David Foster Wallace. Writer. Teacher. A rare intellectual. But all these pale when compared to his tremendous insight into what it means to be human. The things that are so obvious we don’t even notice them.
This short video is him explaining ambition, perfectionism, and the level of dedication required to be successful in any given field. Quite remarkable.
The title is self-explanatory. Chuck Palahniuk, the literary god of transgressive fiction, who kind of forgot how to write great novels somewhere in 2009 with the release of Pygmy, tries to shock the reader even more with a bunch of short stories that should act as some sort of parables somehow… I think.
Don’t get me wrong. Chuck is still one of my favorite writers. There are a bunch of brilliant novels, some fantastic short stories, and I will always be fond of passages that made me laugh out loud or truly ponder over for weeks. But… but…
That’s the word. But. Continue reading Book Review: Make Something Up: Stories You Can’t Unread by Chuck Palahniuk
When I was sixteen I thought I was a good writer. I had won a National writing competition with a magical realism novella, and the sister of a long dead, famous Romanian poet we were studying in high-school told me I wrote just like him.
This kind of gets to your head, especially at that age. This novella I had written received lots of praise from some of the best writers in the country. Published writers, award winners, people who owned publishing houses. And most of them didn’t even know I was only sixteen. Continue reading TMM: Good Writers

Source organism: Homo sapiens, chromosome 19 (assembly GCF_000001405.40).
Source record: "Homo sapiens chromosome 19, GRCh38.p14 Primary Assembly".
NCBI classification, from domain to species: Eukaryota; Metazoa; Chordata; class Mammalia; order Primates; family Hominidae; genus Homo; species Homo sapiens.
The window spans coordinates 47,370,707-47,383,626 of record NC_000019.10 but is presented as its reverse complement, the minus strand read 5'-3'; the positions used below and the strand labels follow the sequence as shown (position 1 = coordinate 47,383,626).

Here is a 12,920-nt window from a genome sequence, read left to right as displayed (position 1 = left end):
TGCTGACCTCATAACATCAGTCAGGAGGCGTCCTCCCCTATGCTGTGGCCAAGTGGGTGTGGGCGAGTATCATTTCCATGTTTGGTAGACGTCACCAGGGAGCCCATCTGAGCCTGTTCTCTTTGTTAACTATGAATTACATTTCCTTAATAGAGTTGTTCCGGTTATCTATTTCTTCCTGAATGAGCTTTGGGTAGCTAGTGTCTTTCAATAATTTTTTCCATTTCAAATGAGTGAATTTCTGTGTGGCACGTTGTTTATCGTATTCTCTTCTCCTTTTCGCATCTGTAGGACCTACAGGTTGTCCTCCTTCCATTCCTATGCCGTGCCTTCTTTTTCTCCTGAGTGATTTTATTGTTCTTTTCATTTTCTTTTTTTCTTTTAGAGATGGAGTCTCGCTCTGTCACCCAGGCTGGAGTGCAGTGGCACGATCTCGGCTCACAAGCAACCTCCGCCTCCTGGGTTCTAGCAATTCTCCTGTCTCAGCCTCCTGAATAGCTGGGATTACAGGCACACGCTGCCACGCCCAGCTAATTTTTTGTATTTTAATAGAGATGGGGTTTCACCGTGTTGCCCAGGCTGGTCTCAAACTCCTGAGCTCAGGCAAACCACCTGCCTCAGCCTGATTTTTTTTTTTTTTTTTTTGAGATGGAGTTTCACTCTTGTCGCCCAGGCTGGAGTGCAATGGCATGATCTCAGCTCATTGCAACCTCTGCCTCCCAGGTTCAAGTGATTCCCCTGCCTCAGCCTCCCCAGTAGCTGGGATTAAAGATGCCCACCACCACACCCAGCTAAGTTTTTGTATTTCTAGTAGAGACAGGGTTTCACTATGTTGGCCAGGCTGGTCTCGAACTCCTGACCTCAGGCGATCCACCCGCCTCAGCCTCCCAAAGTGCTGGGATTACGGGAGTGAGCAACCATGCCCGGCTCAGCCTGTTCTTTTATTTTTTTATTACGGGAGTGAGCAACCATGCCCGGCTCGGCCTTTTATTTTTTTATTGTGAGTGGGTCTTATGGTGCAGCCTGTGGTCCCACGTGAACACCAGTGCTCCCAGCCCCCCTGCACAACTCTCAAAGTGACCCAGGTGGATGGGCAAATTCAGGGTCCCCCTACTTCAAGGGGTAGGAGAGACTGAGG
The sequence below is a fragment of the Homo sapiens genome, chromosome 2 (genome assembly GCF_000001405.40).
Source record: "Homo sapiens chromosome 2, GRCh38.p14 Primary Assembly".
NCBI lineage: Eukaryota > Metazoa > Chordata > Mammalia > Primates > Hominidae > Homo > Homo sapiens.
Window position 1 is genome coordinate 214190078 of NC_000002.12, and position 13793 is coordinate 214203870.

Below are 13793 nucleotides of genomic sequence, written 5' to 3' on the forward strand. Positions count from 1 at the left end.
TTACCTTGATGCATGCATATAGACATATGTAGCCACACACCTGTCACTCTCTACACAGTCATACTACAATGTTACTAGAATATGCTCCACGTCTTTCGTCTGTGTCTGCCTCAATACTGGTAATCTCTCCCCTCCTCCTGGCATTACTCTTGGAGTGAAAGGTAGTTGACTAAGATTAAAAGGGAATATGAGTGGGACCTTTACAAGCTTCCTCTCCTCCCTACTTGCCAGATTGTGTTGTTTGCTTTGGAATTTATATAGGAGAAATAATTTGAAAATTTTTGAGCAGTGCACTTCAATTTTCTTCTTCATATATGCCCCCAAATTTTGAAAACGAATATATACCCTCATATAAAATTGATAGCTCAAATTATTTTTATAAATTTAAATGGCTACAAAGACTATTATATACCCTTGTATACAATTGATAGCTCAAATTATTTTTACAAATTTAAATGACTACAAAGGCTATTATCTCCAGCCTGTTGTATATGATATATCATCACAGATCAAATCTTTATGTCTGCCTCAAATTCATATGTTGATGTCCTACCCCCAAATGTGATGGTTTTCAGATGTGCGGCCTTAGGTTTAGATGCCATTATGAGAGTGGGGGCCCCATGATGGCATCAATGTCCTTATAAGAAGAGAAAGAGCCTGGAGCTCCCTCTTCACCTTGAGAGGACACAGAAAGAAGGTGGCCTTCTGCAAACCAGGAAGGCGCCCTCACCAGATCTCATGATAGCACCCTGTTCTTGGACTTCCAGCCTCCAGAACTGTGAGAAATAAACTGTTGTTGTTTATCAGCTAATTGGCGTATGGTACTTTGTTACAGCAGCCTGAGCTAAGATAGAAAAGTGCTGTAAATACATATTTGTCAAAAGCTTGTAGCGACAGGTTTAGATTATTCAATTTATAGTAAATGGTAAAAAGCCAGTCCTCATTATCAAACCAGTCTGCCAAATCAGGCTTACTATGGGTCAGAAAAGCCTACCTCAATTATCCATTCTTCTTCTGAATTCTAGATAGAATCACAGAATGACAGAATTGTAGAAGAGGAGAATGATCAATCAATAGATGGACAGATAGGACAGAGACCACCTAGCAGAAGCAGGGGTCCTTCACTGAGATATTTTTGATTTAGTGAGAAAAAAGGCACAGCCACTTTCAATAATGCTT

“A book lying idle on a shelf is wasted ammunition. Like money, books must be kept in constant circulation… A book is not only a friend, it makes friends for you. When you have possessed a book with mind and spirit, you are enriched. But when you pass it on you are enriched threefold.”
― Henry Miller, The Books in My Life
Quite the controversial figure, author Henry Miller put down his thoughts on books and education. Though it may seems paradoxical to some extent, there’s great insight into what it means to be a creative individual. The artistic process is analyzed in a different way: not as creation, but more as one of remaking.
Absorb what you can, then release into the world an improved version. Continue reading Henry Miller: On Reading
One hundred thousand years ago, at least six different species of humans inhabited Earth. Yet today there is only one—homo sapiens. What happened to the others? And what may happen to us?
First of all, I’d say that this book should be read by the open minded, by those who can accept certain views and theories about us that not everyone can stomach. From sexuality to economics to religion and almost everything in between, Sapiens is the kind of book that challenges your beliefs about what it means to be human.
It is a refreshing read. It is quite interesting. And it is well worth a try.
Of course, like I previously said, there are parts in this book that you’ll wish wouldn’t be true. That the society we built for ourselves is far from perfect, far from ideal, and that we are still to understand who we were and how we ended up being who we are now.